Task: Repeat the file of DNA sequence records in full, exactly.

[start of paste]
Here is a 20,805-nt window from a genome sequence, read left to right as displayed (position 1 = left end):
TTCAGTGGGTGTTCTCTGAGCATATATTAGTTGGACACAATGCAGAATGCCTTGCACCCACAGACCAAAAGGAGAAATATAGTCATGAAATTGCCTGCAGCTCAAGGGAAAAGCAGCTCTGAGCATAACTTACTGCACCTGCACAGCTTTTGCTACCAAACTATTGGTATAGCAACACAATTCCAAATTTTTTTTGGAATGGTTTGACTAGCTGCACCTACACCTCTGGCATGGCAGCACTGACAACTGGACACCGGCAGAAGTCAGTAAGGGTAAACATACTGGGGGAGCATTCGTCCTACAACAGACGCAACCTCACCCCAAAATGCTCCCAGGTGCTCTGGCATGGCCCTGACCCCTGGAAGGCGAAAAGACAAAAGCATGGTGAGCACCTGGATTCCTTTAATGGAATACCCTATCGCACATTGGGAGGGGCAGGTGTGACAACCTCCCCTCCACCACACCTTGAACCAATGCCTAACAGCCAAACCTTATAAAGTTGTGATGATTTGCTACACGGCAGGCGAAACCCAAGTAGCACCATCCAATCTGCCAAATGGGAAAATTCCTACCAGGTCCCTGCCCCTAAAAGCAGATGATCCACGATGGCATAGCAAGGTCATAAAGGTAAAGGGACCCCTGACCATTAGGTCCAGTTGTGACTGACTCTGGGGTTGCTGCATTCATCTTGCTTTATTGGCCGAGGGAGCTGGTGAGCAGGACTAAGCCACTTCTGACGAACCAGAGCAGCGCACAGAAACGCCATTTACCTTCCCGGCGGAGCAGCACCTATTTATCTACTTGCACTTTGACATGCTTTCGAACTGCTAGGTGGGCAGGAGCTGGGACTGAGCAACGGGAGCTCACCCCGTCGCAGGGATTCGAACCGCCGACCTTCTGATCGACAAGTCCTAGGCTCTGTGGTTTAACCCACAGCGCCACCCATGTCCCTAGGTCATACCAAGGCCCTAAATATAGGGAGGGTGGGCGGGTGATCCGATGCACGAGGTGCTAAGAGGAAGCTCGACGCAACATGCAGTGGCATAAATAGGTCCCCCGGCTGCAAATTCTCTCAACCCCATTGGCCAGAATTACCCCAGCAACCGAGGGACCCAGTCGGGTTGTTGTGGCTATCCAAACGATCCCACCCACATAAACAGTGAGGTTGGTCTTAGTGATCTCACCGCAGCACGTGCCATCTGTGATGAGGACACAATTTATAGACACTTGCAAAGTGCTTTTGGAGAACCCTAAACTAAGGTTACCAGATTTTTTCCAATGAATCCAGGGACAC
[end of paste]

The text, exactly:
Here is a 20,805-nt window from a genome sequence, read left to right as displayed (position 1 = left end):
TTCAGTGGGTGTTCTCTGAGCATATATTAGTTGGACACAATGCAGAATGCCTTGCACCCACAGACCAAAAGGAGAAATATAGTCATGAAATTGCCTGCAGCTCAAGGGAAAAGCAGCTCTGAGCATAACTTACTGCACCTGCACAGCTTTTGCTACCAAACTATTGGTATAGCAACACAATTCCAAATTTTTTTTGGAATGGTTTGACTAGCTGCACCTACACCTCTGGCATGGCAGCACTGACAACTGGACACCGGCAGAAGTCAGTAAGGGTAAACATACTGGGGGAGCATTCGTCCTACAACAGACGCAACCTCACCCCAAAATGCTCCCAGGTGCTCTGGCATGGCCCTGACCCCTGGAAGGCGAAAAGACAAAAGCATGGTGAGCACCTGGATTCCTTTAATGGAATACCCTATCGCACATTGGGAGGGGCAGGTGTGACAACCTCCCCTCCACCACACCTTGAACCAATGCCTAACAGCCAAACCTTATAAAGTTGTGATGATTTGCTACACGGCAGGCGAAACCCAAGTAGCACCATCCAATCTGCCAAATGGGAAAATTCCTACCAGGTCCCTGCCCCTAAAAGCAGATGATCCACGATGGCATAGCAAGGTCATAAAGGTAAAGGGACCCCTGACCATTAGGTCCAGTTGTGACTGACTCTGGGGTTGCTGCATTCATCTTGCTTTATTGGCCGAGGGAGCTGGTGAGCAGGACTAAGCCACTTCTGACGAACCAGAGCAGCGCACAGAAACGCCATTTACCTTCCCGGCGGAGCAGCACCTATTTATCTACTTGCACTTTGACATGCTTTCGAACTGCTAGGTGGGCAGGAGCTGGGACTGAGCAACGGGAGCTCACCCCGTCGCAGGGATTCGAACCGCCGACCTTCTGATCGACAAGTCCTAGGCTCTGTGGTTTAACCCACAGCGCCACCCATGTCCCTAGGTCATACCAAGGCCCTAAATATAGGGAGGGTGGGCGGGTGATCCGATGCACGAGGTGCTAAGAGGAAGCTCGACGCAACATGCAGTGGCATAAATAGGTCCCCCGGCTGCAAATTCTCTCAACCCCATTGGCCAGAATTACCCCAGCAACCGAGGGACCCAGTCGGGTTGTTGTGGCTATCCAAACGATCCCACCCACATAAACAGTGAGGTTGGTCTTAGTGATCTCACCGCAGCACGTGCCATCTGTGATGAGGACACAATTTATAGACACTTGCAAAGTGCTTTTGGAGAACCCTAAACTAAGGTTACCAGATTTTTTCCAATGAATCCAGGGACAC